Working Mobile Pty Ltd

Handy hints for note taking

One thing that has got me through most of my professional life is the ability to take good notes. The ability to read between the lines of what someone is saying and pull out the important information without writing everything they say. In the old days (even not so long ago), this task was someone's full time job, going to meetings and taking notes. In the legal profession there is a whole language dedicated to the art of note taking called 'shorthand'. But for those of us who have small businesses and rely on our notes to organise our day, or to organise others in our day, the art of good note taking is essential.

So below are a few tips that I've gleaned from my years taking notes:

Notes should be kept in a single place - use a note book, or if using loose pages, have a folder or method of storing them so they're easily accessible

Always date the page - at the start your day open your book and date the page you're about to use, and every other page you use that day.

Always number the page - together with dating the pages, numbering the pages helps you to know how to sequence the notes when you look at them again.

Write the location of your meeting (or where you are) - It's a great memory jog, being able to put yourself in a particular location when remembering the discussion and helps with context.

Record who is in the meeting - make sure you make note of all of the people involved in the meeting - and who arrives late.

Confirm notes - don't be afraid to ask a question or confirm a note you've taken during the meeting or discussion, as it's important you don't misconstrue something that was said or an action that is needed and people can have short/ selective memories when it comes actions that come out of meetings.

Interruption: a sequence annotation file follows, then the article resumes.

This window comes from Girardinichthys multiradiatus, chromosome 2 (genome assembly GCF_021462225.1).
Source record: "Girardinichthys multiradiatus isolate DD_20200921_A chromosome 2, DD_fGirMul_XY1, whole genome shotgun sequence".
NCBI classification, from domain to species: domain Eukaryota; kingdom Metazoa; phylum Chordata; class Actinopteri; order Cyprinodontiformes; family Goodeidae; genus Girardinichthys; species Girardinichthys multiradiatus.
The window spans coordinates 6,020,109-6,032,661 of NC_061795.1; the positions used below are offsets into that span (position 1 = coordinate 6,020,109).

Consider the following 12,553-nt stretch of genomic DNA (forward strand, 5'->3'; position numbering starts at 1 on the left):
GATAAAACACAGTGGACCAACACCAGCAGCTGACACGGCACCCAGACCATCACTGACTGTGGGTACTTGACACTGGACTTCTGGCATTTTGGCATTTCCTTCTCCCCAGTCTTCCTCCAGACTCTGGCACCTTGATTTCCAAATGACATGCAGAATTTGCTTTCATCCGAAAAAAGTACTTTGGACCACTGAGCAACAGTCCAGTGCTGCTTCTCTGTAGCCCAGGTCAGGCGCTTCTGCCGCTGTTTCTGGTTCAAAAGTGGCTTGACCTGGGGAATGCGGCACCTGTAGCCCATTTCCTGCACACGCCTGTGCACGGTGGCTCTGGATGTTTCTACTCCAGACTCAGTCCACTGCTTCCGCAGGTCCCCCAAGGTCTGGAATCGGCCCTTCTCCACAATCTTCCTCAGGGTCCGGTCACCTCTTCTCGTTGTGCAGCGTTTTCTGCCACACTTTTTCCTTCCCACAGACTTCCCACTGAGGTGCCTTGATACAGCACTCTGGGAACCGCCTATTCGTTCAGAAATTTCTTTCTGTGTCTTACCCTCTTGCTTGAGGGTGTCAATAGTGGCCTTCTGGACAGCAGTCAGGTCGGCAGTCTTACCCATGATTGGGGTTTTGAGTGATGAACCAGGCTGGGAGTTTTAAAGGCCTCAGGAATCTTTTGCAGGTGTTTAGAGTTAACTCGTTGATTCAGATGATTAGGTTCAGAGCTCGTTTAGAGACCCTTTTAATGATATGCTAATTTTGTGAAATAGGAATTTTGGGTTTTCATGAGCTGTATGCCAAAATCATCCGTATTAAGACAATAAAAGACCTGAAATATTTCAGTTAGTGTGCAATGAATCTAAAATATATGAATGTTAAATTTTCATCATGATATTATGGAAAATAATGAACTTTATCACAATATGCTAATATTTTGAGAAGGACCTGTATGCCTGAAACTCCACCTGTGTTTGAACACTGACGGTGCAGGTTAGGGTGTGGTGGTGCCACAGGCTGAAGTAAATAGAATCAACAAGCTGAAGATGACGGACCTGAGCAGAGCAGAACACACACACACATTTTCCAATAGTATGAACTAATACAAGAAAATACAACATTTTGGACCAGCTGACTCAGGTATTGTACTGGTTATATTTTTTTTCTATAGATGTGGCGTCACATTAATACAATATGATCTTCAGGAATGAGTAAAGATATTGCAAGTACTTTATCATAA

Action items/ identifiers - When going to meetings you invariably will be required to 'do' something after or between meetings. You need some way of remembering what your action points are. My method is to put a little box next to each line/action item, which I get to tick or cross out when I have completed the task (it is really satisfying ticking them off too).

Other peoples action items - if someone else is required to 'do' something that has an impact on what you're doing then make a note so you can follow up with that person.

Relying on meeting 'minutes' (notes) - in some meetings, there is an assigned 'minute' (note) taker. It's this persons job to take notes and distribute them to the people who attended the meeting. It is good practice to check your notes against the notes given by someone else and if there are any errors to make these known.

Review your notes - make sure you review your notes to be sure you don't forget something that is important and if you're changing note books transfer the outstanding task to the new book.